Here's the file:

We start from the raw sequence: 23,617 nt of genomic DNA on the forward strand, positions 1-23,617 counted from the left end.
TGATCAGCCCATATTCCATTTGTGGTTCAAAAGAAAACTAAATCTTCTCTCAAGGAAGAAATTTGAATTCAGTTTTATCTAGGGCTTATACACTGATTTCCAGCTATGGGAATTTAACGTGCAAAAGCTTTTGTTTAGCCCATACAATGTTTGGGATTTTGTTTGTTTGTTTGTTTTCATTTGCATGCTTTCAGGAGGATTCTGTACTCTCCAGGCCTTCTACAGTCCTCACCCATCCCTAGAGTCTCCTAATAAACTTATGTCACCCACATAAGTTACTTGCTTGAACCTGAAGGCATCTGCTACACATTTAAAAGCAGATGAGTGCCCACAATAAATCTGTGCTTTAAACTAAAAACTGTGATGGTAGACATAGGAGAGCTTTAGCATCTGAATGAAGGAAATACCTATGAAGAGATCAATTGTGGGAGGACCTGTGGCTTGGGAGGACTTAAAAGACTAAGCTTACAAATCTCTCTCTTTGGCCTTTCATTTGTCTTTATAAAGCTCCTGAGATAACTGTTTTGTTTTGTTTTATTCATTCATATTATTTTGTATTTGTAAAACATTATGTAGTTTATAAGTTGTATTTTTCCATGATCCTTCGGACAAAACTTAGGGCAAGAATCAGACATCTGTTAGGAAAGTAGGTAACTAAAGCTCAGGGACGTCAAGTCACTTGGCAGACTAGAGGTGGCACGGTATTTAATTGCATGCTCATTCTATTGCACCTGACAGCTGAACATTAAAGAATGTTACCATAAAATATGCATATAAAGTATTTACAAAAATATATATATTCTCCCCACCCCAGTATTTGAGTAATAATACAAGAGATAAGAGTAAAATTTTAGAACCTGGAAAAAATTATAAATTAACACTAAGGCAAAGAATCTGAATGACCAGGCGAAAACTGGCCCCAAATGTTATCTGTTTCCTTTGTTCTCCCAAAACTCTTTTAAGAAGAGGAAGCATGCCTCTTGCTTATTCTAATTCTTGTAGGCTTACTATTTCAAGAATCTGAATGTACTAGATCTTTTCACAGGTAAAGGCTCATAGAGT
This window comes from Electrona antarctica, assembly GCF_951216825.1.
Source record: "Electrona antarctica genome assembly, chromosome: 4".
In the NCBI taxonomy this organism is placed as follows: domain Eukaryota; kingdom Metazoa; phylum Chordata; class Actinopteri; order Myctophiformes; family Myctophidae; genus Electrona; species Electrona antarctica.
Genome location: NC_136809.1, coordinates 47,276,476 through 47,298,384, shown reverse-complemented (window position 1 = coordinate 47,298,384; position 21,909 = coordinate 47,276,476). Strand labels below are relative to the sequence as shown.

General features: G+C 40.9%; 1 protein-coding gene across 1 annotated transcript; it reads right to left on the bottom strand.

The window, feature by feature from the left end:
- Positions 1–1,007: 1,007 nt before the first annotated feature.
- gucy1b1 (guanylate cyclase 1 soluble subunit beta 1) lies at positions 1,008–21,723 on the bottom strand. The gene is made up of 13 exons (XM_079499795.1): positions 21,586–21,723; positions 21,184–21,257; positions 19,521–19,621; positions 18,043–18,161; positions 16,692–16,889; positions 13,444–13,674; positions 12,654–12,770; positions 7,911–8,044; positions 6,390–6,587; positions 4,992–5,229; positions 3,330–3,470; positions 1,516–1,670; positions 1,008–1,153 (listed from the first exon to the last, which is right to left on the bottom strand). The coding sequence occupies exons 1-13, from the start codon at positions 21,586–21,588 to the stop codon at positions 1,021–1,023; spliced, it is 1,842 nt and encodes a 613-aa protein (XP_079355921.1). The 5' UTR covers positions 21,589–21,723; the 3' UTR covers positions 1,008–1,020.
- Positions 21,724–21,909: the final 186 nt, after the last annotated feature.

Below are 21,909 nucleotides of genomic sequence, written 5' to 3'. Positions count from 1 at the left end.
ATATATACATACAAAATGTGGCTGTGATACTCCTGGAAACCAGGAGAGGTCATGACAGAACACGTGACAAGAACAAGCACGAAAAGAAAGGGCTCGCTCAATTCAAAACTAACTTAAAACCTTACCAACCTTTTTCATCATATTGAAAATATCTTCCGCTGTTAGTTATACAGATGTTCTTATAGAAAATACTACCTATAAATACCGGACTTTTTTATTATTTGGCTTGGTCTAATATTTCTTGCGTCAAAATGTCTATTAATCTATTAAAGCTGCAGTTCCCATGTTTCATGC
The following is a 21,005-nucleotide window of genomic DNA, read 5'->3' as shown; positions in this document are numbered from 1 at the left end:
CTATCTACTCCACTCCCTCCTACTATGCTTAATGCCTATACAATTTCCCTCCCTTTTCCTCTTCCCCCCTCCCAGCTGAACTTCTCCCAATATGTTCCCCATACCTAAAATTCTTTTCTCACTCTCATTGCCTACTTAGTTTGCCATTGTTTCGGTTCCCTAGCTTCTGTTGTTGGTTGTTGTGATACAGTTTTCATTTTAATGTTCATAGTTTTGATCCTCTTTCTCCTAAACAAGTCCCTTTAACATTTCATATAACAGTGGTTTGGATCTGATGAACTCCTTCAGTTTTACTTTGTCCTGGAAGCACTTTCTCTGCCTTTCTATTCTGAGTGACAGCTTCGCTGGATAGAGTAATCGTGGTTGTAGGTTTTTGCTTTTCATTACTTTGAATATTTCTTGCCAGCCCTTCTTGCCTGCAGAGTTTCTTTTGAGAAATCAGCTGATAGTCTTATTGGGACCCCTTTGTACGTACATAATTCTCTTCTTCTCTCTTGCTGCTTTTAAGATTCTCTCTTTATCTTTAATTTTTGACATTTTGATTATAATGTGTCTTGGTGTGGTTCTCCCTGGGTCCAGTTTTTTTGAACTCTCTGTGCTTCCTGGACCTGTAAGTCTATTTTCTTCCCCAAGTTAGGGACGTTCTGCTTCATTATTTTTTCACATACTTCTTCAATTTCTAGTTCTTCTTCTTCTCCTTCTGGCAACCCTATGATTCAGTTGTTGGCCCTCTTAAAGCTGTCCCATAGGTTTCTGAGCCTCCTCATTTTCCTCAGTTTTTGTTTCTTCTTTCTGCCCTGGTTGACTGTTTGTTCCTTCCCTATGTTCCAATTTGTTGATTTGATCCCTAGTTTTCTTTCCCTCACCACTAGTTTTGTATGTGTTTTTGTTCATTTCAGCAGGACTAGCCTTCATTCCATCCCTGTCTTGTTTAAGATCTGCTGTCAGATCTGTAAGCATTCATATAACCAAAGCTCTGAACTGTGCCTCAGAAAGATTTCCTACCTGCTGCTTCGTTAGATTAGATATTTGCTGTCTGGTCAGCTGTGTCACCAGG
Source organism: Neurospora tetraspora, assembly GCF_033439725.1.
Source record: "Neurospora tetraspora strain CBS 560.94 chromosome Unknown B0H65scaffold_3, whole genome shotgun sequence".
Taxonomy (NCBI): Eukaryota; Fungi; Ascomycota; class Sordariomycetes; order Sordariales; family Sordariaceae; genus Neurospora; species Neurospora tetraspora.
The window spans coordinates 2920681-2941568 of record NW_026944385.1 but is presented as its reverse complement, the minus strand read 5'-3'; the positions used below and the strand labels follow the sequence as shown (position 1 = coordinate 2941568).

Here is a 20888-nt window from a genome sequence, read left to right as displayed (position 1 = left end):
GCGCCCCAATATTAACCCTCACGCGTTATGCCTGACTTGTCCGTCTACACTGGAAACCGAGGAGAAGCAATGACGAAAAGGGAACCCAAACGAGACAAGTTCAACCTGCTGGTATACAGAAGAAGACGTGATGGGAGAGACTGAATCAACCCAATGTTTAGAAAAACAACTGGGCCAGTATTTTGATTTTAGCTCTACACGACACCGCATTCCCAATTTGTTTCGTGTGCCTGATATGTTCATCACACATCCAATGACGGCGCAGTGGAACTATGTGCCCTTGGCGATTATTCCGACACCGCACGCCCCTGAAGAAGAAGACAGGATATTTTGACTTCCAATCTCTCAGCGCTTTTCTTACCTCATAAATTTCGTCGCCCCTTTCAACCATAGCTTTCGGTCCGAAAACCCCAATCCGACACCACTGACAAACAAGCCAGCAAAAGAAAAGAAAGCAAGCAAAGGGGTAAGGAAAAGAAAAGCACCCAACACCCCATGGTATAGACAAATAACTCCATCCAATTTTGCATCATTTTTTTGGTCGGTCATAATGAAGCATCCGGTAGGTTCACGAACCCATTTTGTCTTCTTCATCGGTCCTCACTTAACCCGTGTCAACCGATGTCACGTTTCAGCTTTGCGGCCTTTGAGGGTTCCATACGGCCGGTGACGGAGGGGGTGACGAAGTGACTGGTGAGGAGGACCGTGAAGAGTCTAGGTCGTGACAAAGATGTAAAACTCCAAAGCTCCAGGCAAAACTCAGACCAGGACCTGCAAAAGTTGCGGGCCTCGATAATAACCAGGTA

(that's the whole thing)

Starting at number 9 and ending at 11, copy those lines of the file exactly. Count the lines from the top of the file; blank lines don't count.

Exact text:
- Positions 1–1,007: 1,007 nt before the first annotated feature.
- gucy1b1 (guanylate cyclase 1 soluble subunit beta 1) lies at positions 1,008–21,723 on the bottom strand. The gene is made up of 13 exons (XM_079499795.1): positions 21,586–21,723; positions 21,184–21,257; positions 19,521–19,621; positions 18,043–18,161; positions 16,692–16,889; positions 13,444–13,674; positions 12,654–12,770; positions 7,911–8,044; positions 6,390–6,587; positions 4,992–5,229; positions 3,330–3,470; positions 1,516–1,670; positions 1,008–1,153 (listed from the first exon to the last, which is right to left on the bottom strand). The coding sequence occupies exons 1-13, from the start codon at positions 21,586–21,588 to the stop codon at positions 1,021–1,023; spliced, it is 1,842 nt and encodes a 613-aa protein (XP_079355921.1). The 5' UTR covers positions 21,589–21,723; the 3' UTR covers positions 1,008–1,020.
- Positions 21,724–21,909: the final 186 nt, after the last annotated feature.